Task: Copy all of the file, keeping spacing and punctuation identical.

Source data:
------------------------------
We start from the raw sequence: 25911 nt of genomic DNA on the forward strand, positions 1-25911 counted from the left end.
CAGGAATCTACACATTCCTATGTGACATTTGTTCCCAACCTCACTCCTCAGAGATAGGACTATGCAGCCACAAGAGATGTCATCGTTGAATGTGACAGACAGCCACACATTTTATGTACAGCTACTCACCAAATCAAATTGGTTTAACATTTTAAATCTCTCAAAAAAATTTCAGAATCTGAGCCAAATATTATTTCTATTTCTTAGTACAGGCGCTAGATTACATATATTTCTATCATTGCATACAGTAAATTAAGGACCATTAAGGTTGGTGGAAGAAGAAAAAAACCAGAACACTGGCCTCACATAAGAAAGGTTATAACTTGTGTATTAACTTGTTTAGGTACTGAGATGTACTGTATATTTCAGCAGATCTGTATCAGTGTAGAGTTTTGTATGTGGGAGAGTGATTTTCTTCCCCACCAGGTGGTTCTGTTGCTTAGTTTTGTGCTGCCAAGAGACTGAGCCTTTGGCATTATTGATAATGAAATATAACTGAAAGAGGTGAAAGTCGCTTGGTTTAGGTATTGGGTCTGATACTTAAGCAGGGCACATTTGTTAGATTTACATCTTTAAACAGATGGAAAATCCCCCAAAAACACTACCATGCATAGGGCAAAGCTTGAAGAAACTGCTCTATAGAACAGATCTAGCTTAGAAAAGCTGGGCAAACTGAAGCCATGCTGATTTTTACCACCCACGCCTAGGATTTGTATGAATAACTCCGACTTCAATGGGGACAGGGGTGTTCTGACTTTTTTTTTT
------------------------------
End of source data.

We start from the raw sequence: 25911 nt of genomic DNA on the forward strand, positions 1-25911 counted from the left end.
CAGGAATCTACACATTCCTATGTGACATTTGTTCCCAACCTCACTCCTCAGAGATAGGACTATGCAGCCACAAGAGATGTCATCGTTGAATGTGACAGACAGCCACACATTTTATGTACAGCTACTCACCAAATCAAATTGGTTTAACATTTTAAATCTCTCAAAAAAATTTCAGAATCTGAGCCAAATATTATTTCTATTTCTTAGTACAGGCGCTAGATTACATATATTTCTATCATTGCATACAGTAAATTAAGGACCATTAAGGTTGGTGGAAGAAGAAAAAAACCAGAACACTGGCCTCACATAAGAAAGGTTATAACTTGTGTATTAACTTGTTTAGGTACTGAGATGTACTGTATATTTCAGCAGATCTGTATCAGTGTAGAGTTTTGTATGTGGGAGAGTGATTTTCTTCCCCACCAGGTGGTTCTGTTGCTTAGTTTTGTGCTGCCAAGAGACTGAGCCTTTGGCATTATTGATAATGAAATATAACTGAAAGAGGTGAAAGTCGCTTGGTTTAGGTATTGGGTCTGATACTTAAGCAGGGCACATTTGTTAGATTTACATCTTTAAACAGATGGAAAATCCCCCAAAAACACTACCATGCATAGGGCAAAGCTTGAAGAAACTGCTCTATAGAACAGATCTAGCTTAGAAAAGCTGGGCAAACTGAAGCCATGCTGATTTTTACCACCCACGCCTAGGATTTGTATGAATAACTCCGACTTCAATGGGGACAGGGGTGTTCTGACTTTTTTTTTT